No, that’s not the type of Mouse Guard I’m talking about, although they might come in handy as well!
A Mouse Guard is a handy metal device that prevents the Mouse Family from taking up residence in your hive. Mice are bad house guests and make a huge mess. They build nests by eating part of the comb of several frames and filling the holes with grass.
In early fall, mice will enter a hive and mark it with their scent. Once a hive is marked, the mice will return in late fall and hide out until winter. Mice can fit into the large hole of a standard entrance reducer. Small mice can fit into holes the size of a dime.
If you check your bottom board during the winter and find a large number of wings and legs, there is a good chance you have a mouse. If temperatures are extremely low, you may not be able to remove the mouse until spring.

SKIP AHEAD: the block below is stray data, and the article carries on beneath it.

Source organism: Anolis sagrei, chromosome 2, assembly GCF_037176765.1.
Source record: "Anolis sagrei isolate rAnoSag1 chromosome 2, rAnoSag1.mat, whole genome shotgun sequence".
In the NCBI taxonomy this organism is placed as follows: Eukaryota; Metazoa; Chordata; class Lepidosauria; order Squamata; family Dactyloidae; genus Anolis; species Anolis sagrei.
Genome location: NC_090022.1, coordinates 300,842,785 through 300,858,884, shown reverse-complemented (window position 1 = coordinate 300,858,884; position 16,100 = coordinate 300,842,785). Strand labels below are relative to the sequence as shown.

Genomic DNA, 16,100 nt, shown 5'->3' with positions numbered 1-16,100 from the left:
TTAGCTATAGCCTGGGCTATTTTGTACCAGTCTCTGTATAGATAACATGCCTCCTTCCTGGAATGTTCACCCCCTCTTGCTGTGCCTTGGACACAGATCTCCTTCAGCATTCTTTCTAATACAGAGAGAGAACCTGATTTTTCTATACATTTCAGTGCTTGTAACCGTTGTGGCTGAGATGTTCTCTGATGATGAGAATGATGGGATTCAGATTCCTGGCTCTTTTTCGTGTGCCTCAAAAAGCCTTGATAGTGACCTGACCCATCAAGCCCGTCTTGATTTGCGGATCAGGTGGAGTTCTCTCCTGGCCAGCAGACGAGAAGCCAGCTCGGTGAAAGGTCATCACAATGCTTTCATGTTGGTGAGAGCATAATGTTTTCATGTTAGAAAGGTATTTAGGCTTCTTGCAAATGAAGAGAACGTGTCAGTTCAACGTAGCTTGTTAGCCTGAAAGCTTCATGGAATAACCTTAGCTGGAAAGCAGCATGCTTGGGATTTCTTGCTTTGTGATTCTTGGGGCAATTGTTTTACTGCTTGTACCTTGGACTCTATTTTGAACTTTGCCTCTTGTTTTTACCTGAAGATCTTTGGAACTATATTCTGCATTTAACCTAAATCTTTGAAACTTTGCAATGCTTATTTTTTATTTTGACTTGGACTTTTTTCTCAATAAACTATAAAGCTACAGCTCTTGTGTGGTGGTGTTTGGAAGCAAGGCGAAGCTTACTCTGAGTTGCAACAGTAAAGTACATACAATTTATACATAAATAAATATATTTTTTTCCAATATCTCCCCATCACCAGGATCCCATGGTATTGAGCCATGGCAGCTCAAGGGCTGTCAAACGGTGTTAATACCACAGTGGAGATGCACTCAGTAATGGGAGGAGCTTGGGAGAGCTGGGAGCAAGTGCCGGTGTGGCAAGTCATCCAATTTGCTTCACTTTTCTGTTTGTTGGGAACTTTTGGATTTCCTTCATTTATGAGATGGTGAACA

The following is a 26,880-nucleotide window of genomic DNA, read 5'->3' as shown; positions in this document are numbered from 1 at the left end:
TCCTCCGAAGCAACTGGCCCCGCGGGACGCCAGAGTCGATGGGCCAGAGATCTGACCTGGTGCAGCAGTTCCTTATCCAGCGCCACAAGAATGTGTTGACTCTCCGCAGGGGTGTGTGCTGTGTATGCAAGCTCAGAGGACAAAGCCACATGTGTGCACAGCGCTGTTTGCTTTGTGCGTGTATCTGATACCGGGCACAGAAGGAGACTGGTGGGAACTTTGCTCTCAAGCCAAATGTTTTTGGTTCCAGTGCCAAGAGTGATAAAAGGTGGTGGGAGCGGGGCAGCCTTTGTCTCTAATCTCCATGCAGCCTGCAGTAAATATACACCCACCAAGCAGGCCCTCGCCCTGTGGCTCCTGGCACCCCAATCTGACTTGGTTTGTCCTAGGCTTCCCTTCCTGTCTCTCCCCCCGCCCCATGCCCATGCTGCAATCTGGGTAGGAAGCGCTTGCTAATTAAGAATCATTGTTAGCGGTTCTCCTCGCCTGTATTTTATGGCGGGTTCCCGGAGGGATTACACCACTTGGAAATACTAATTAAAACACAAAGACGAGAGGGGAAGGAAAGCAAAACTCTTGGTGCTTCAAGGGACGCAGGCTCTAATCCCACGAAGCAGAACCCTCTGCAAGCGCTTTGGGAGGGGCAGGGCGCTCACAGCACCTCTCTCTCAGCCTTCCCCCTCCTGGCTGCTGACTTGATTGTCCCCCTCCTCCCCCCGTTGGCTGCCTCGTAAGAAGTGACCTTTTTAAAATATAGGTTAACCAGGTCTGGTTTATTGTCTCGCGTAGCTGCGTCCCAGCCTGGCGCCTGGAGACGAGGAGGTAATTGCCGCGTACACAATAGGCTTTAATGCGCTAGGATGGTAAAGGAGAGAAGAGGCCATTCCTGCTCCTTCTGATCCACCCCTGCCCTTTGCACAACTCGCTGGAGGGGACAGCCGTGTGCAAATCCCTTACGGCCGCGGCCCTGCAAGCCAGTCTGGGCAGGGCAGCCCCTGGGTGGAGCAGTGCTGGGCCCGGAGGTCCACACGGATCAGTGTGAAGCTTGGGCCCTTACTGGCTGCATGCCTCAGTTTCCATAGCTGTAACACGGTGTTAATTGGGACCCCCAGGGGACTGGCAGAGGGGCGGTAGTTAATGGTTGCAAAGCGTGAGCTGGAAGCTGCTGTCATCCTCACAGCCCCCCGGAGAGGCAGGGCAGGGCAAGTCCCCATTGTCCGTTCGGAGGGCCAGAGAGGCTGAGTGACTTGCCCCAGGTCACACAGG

A Mouse Guard is essential if your hives aren’t on the roof. Well, maybe you need one on the roof, too…
You can buy a mouse guard from any beekeeping supplier, or you can make your own.
I ordered my Mouse Guard from Mann Lake. It cost $4.95.
If you want to make your own Mouse Guard, simply cut hardware cloth (metal screen) the width of your entrance and about 7″ tall.
Cut one of the 7″ sides smooth. This will be the bottom. Cut the other side with the small metal bits sticking out. They are sharp, so watch out.
Bend the metal screen into a U, about 3″ from the smooth side. Angle the top spikes facing up, about an inch in from the end.
Mouse Guard Side View
Insert the guard into your hive with the exposed sharp points sticking up. It should be a tight fit, but not dig into the wood.
Mice will not be able to pass through the metal screen, but your bees will. The sharp points on the top will help keep skunks and other pests away.
- Darlington Mouse Guard & hive entrance reducer (wallacefamilyapiary.wordpress.com)
I’ll admit it.
I’m glued to my tv watching the Summer Olympics in London. Apparently, I’ll watch just about any event.
Which gave me an idea.
Beekeeping has all the makings of an Olympic sport! Kind of a Pentathlon of beekeeping activities!!
The events could be:
1. Wearing a full bee suit and wellies in 100° weather the longest without passing out.